We recently corresponded with Erin Leavitt-Smith, representative of the State of Connecticut Department of Mental Health and Addiction (DMHAS) regarding acquired brain injury symptoms and treatments.
What is (the definition of) an Acquired Brain Injury (according to DMHAS ABI) and what are some examples of how such an injury occurs?
An Acquired Brain Injury (ABI) is an injury to the brain that has occurred after birth, which results in any combination of focal and diffuse central nervous system dysfunction, both immediate and/or delayed at the brain stem level and above. This dysfunction of the central nervous system is acquired through the interaction of any external force and the body including blows to the head and violent movements of the body as well as through oxygen deprivation; infection; toxicity; surgery; and vascular disorders not associated with aging. This dysfunction is not congenital, developmental, or degenerative.
For DMHAS ABI, a traumatic brain injury falls under the DMHAS ABI definition of acquired brain injury. A brain injury may occur as a result of a motor vehicle accident, stroke, fall, physical assault, or overdose resulting in a hypoxic or anoxic event.
What are the requirements to be eligible for the State’s (DMHAS) ABI Program?
- Accepted for DMHAS services and currently receiving qualifying (Mental Health) services
- Has a qualifying Acquired Brain Injury (ABI) as determined through appropriate documentation
- Does not have a primary diagnosis of a degenerative cognitive disorder
- The dysfunction of the central nervous system is not congenital, developmental, or degenerative
- The services are accepted voluntarily
If someone is suspected of having an acquired brain injury as the result of an accident, what are the types of services that your agency offers?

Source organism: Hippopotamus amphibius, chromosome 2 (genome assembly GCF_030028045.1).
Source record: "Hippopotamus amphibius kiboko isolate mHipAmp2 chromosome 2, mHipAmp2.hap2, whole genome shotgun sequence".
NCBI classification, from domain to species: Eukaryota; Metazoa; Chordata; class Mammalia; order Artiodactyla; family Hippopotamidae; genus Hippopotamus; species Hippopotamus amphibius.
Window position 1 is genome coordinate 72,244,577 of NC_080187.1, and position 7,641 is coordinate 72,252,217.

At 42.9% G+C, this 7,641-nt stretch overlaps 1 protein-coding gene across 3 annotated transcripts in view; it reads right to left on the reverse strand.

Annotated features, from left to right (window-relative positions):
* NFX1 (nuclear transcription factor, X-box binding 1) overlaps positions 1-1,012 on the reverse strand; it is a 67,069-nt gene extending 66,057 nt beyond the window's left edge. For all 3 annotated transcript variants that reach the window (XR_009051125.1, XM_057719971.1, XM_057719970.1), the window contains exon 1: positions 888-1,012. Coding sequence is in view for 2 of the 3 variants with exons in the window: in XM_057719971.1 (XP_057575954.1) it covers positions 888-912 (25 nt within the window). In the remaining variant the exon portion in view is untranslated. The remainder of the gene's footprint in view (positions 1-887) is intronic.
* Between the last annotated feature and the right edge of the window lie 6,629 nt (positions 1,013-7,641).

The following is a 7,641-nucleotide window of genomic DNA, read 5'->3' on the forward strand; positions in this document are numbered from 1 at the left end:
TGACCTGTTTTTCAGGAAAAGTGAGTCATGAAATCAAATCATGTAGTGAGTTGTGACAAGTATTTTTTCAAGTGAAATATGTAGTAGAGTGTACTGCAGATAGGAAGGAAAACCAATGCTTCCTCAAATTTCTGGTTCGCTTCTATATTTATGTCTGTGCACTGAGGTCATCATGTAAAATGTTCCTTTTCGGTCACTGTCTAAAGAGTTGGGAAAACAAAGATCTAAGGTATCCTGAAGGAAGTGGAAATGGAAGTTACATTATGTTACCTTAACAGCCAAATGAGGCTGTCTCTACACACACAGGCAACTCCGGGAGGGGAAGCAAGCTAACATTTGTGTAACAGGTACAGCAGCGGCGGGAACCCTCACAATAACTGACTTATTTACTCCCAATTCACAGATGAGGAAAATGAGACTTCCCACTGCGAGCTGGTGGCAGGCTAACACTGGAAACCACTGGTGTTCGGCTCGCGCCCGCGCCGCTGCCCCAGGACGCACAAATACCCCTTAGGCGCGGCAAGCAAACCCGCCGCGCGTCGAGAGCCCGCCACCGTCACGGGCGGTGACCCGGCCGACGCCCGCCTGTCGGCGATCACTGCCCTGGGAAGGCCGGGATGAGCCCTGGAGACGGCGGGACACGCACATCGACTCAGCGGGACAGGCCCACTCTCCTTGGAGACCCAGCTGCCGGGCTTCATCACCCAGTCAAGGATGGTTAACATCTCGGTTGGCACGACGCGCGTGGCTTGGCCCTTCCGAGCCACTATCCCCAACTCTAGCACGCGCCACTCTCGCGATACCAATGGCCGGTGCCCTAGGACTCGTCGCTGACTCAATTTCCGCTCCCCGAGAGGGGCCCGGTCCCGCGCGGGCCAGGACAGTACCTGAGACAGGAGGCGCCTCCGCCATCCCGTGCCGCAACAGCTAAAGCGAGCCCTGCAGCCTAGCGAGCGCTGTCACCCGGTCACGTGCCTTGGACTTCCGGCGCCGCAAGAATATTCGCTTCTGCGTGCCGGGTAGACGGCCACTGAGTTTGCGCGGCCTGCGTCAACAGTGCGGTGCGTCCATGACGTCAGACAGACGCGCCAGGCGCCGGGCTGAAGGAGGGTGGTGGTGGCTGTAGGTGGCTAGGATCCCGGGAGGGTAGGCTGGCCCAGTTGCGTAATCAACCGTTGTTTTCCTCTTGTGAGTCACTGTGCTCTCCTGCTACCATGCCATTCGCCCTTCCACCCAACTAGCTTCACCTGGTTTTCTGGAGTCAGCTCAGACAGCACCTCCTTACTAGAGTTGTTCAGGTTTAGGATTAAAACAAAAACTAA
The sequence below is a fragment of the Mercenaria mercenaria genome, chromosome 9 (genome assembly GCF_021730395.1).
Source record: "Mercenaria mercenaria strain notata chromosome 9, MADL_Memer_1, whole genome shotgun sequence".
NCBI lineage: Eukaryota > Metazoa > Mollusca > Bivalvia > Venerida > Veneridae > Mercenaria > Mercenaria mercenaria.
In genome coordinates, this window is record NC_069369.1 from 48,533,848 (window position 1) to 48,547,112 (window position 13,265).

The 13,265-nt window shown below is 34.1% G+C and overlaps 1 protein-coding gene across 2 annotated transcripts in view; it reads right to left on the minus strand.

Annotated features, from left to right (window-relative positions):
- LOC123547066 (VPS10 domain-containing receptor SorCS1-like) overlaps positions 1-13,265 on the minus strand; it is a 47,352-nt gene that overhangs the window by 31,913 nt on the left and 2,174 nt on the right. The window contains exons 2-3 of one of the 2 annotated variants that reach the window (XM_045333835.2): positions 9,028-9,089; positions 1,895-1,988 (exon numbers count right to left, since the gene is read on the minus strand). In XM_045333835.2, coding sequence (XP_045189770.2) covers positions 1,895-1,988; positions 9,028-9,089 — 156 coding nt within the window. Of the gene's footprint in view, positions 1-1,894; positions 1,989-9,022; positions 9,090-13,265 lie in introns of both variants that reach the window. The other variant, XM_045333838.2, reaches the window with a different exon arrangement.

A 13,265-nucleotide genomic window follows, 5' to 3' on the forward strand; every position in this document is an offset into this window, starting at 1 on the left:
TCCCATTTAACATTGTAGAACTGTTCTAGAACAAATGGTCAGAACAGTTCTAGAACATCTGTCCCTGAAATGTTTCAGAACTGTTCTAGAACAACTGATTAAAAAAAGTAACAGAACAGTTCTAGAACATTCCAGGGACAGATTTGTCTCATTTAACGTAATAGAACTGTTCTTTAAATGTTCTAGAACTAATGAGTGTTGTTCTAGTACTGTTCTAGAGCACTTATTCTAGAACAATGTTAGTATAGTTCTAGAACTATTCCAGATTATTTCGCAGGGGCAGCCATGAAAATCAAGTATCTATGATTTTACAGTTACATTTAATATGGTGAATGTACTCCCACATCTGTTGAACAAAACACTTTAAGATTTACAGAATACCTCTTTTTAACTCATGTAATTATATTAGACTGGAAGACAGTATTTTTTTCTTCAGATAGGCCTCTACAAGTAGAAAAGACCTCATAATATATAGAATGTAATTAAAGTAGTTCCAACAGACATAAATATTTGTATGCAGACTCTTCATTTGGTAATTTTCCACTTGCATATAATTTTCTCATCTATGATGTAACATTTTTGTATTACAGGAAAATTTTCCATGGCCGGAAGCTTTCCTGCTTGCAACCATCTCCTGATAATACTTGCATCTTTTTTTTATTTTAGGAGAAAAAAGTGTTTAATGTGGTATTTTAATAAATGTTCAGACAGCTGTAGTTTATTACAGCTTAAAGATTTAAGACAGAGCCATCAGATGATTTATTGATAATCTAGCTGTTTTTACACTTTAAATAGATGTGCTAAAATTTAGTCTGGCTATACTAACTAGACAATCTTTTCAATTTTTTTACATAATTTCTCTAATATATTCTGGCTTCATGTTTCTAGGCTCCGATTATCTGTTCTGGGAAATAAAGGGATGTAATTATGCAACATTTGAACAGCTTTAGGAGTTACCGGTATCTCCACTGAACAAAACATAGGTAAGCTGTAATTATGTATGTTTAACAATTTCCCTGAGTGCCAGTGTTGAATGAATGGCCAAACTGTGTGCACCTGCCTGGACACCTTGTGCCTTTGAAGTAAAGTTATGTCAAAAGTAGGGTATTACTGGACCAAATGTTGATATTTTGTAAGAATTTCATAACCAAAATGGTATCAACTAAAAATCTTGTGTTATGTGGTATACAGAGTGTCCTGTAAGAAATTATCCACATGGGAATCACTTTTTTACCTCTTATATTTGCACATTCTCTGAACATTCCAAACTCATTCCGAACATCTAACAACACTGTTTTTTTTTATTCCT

- DMHAS ABI Clinician provides consultation and assessment services to CT residents to assist in determining a qualifying brain injury as defined by DMHAS ABI Services, as well as recommendations/coordination of potential resources.
- If determined to meet DMHAS ABI eligibility the DMHAS ABI Clinician provides continued consultation services and advocacy for the client, as well as assessment and referral to additional services within the DMHAS ABI program as follows:
- Occupational Therapy assessment
- ABI Substance Use Services
- Community Residential Services
- Community Living Support Services
Do you have any advice for family members of those with acquired brain injury regarding how to best support their loved ones?
- Obtain, and retain, the primary medical records from the injury; make copies for others if needed, but do not give away your original copies as the records may be needed to determine the eligibility of services down the road.
- Patience is key for both the family and the brain-injured family member. Most people in the field of brain injury can tell you that “if you’ve seen one brain injury, you’ve seen one brain injury.” Each brain injury is different.
- Education regarding brain injury is important to assist with understanding some of the changes their loved ones may experience.
- Utilize caregiver support groups for self-care.
- Don’t hesitate to seek assistance on behalf of yourself or the injured individual. Several family members have stated they feel like they’ve been thrown into a new and confusing world of brain injury of which they are not familiar. DMHAS ABI provides no-cost consultation services and can assist the brain-injured individual, family, or provider with a road map to services that best support the injured individual.
Is there anything else you would like to share with people regarding brain injury education and rehabilitation?
The field of brain injury, knowledge, and supports are constantly changing. The resources below provide additional information regarding brain injury resources available to families, professionals, and the community at large. Many also provide free online training:
Pro Tip: Brain injuries affect all aspects of the injured party’s life. Investigate all available resources and if you have a question about a brain injury case, please contact us.